Mozilla is scheduled to add a new user anti-fingerprinting technique to Firefox with the release of version 67, scheduled for mid-May this year.
Advertising networks often sniff certain browser features, such as the window size to create user profiles and track users as they resize their browser and move across new URLs and browser tabs.
Called "letterboxing," this new technique adds "gray spaces" to the sides of a web page when the user resizes the browser window.
The general idea is that "letterboxing" will mask the window's real dimensions by keeping the window width and height at multiples of 200px and 100px during the window resize operation --generating the same window dimensions for all users-- and then adding a "gray space" at the top, bottom, left, or right of the current page.
The advertising code, which listens to window resize events, then reads the generic dimensions, and sends the data to its server. In other words, letterboxing tricks the advertising code into seeing the newly-resized browser window at incorrect dimensions. The browser window can have any shape and size, but the page content inside it is only displayed at certain preset dimensions and the rest is filled with a gray space.
Letterboxing isn't a new technique. Mozilla is actually integrating a feature that was originally developed for the Tor Browser four years ago, in January 2015.
A demo of the letterboxing anti-fingerprinting feature is available below, as it was first developed for the Tor Browser:
"Our current Letterbox experiment differs from a preceding experiment carried out by the Tor Project," a Mozilla spokesperson told ZDNet. The difference is that the Tor Browser implementation kept the entire browser window at preset dimensions, while the Mozilla version uses gray spaces to let the browser window show at any size, but keep the page content at preset dimensions.
Letterboxing is currently available in Firefox Nightly and will be generally available for all users with the release of Firefox 67 in May.
The feature isn't enabled by default, though. Firefox users will first need to visit the about:config page, enter "privacy.resistFingerprinting" in the search box, and toggle the browser's anti-fingerprinting features to "true."
Firefox's letterboxing support doesn't only work when resizing a browser window but also works when users are maximizing the browser window, or entering in fullscreen mode.
According to a Bugzilla entry, this is how Firefox's letterboxing protection works in these two states:
When the user maximizes the window, the largest possible viewport is used, again a multiple of 200 x 100. Empty gray margins in the chrome part of the window cover the rest of the screen. Similarly, in fullscreen, the viewport is again given dimensions a multiple of 200 x 100, and the chrome areas around it are set to black.
Finally, an extra zoom was applied to the viewport in fullscreen and maximized modes to use as much of the screen as possible and minimize the size of the empty margins. In that case, the window had a "letterbox" (margins at top and bottom only) or "pillbox" (margins at left and right only) appearance. window.devicePixelRatio was always spoofed to 1.0 even when device pixels != CSS pixels.
One last thing that Firefox should borrow from the Tor Browser is the warning that the Tor Browser shows users when users are maximizing their window. However, despite being a useful warning, a Mozilla spokesperson told us there are currently no plans to integrate this feature into Firefox for the time being.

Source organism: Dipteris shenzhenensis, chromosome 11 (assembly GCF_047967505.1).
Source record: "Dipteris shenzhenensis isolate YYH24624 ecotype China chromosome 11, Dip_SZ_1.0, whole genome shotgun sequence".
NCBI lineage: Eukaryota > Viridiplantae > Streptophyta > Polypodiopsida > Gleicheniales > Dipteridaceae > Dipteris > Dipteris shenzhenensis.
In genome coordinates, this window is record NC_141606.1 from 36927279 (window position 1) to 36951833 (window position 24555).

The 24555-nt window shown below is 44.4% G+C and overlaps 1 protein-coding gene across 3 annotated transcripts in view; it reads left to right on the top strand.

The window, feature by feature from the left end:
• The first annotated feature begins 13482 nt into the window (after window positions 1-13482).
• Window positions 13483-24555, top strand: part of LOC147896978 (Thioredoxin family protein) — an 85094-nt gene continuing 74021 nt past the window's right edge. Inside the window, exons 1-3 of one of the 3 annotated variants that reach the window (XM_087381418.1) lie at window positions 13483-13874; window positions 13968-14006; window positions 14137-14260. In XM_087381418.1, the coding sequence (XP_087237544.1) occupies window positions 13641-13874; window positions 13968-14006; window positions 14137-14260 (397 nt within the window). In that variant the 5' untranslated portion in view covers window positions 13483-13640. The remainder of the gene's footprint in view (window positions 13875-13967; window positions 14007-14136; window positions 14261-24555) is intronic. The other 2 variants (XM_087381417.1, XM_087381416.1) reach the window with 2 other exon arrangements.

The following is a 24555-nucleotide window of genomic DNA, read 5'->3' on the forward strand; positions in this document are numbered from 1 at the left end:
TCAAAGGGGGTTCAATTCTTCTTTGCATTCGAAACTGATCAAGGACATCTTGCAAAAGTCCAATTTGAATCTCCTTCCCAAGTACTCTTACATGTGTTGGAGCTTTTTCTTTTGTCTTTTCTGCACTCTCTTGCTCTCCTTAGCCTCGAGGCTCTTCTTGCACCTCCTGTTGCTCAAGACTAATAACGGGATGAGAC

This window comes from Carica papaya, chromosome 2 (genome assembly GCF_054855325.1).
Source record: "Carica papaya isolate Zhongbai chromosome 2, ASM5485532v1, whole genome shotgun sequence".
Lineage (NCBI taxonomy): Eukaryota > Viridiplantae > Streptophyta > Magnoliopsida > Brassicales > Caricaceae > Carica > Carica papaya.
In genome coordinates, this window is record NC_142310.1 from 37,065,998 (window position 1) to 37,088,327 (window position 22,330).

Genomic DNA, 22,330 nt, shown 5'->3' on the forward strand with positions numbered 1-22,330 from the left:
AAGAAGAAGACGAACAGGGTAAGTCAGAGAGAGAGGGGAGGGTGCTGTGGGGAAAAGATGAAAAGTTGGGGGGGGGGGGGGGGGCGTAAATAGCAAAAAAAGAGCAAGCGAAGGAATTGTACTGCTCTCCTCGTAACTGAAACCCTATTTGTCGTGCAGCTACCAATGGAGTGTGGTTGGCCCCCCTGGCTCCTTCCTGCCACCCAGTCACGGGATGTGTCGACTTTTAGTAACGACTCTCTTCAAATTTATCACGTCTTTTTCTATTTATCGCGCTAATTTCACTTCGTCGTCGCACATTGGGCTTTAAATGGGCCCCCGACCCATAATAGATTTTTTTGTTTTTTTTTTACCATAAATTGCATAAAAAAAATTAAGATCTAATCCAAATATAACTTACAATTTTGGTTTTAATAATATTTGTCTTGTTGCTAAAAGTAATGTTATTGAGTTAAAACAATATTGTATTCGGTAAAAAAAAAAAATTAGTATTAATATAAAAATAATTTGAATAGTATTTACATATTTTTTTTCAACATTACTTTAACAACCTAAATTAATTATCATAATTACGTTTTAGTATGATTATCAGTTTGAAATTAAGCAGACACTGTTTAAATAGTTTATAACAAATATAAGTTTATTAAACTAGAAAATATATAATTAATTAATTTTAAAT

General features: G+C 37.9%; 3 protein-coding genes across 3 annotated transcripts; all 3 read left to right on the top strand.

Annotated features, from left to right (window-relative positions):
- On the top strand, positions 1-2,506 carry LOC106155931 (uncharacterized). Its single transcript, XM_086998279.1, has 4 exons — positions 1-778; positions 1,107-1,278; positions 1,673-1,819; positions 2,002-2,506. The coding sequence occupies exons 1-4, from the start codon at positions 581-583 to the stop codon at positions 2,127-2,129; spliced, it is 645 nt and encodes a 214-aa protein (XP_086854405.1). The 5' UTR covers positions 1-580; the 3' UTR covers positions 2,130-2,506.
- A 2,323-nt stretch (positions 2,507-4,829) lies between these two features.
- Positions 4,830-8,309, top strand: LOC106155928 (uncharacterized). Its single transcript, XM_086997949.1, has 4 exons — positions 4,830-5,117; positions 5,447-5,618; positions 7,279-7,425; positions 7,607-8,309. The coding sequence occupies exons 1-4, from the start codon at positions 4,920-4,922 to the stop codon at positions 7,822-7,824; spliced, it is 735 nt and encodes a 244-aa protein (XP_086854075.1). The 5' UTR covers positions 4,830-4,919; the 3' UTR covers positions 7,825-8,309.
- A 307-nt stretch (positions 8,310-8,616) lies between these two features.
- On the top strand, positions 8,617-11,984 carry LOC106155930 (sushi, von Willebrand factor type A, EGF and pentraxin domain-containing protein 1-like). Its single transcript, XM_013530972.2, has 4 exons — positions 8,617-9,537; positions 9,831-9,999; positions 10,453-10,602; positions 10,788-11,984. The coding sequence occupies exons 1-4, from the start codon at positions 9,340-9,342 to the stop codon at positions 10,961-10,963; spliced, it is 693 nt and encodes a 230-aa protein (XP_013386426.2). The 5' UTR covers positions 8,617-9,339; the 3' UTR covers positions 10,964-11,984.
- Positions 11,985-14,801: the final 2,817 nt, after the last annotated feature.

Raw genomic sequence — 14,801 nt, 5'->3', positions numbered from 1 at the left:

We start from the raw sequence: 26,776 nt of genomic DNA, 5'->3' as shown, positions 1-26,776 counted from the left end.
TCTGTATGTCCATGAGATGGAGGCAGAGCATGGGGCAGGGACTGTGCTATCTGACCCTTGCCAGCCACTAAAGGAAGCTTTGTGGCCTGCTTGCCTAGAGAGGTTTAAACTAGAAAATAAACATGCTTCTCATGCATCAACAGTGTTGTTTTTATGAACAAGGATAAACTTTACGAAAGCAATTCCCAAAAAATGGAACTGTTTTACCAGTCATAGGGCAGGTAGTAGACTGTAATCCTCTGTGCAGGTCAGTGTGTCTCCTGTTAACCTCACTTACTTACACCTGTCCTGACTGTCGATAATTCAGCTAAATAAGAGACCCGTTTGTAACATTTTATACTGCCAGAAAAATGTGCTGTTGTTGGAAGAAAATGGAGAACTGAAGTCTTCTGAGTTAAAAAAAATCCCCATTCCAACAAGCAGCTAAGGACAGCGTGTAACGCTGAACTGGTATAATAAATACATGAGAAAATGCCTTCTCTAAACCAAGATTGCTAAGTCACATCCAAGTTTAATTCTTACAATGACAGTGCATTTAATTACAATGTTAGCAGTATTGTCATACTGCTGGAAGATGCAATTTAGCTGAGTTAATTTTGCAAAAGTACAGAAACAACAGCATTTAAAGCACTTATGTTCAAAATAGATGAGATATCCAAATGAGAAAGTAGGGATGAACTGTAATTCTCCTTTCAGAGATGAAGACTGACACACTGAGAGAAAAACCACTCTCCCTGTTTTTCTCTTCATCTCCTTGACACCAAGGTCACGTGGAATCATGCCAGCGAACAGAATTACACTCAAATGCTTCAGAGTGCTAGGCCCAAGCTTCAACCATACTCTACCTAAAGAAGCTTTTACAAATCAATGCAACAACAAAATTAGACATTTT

Firefox's upcoming letterboxing feature is part of a larger project that started in 2016, called Tor Uplift.
Part of Tor Uplift, Mozilla developers have been slowly porting privacy-hardening features developed originally for the Tor Browser and integrating them into Firefox.
For example, in Firefox 48, Mozilla integrated a list of known user fingerprinting domains that the Tor Project was maintaining to block inside the Tor Browser.
In Firefox 52, Mozilla added a second Tor Browser anti-fingerprinting technique that prevented websites from identifying users based on their operating system fonts.
The Tor Uplift process later continued in Firefox 55 when Mozilla added a Tor Browser feature known as First-Party Isolation (FPI), which worked by separating cookies on a per-domain basis, preventing ad trackers from using cookies to track users across the Internet.
Three releases later, in Firefox 58, Mozilla engineers integrated another Tor Browser anti-fingerprinting technique that prevented websites from tracking users via the HTML5 canvas element.
Upcoming Tor Uplift plans include Mozilla engineers adding support in Firefox for blocking sites from fingerprinting users via VP8 and VP9 codecs, via the AudioContext API, and support for preventing Firefox from loading user details (username, emails, real names) into the operating system RAM.
Article updated with statement from Mozilla and clarifications on the way the letterboxing system in Firefox is different from the Tor Browser.
All the Chromium-based browsers
More browser coverage:
- Chrome and Firefox are borrowing from each other's performance features
- A third of all Chrome extensions request access to user data on any site
- Microsoft Edge lets Facebook run Flash code behind users' backs
- Surveillance firm asks Mozilla to be included in Firefox's certificate whitelist
- Google reveals Chrome zero-day under active attacks
- Google Chrome bug used in the wild to collect user data via PDF files
- What enterprises need to know about the new Chromium-based Edge TechRepublic
- Ad-blocking Brave gets memory advantage over Chrome on news websites CNET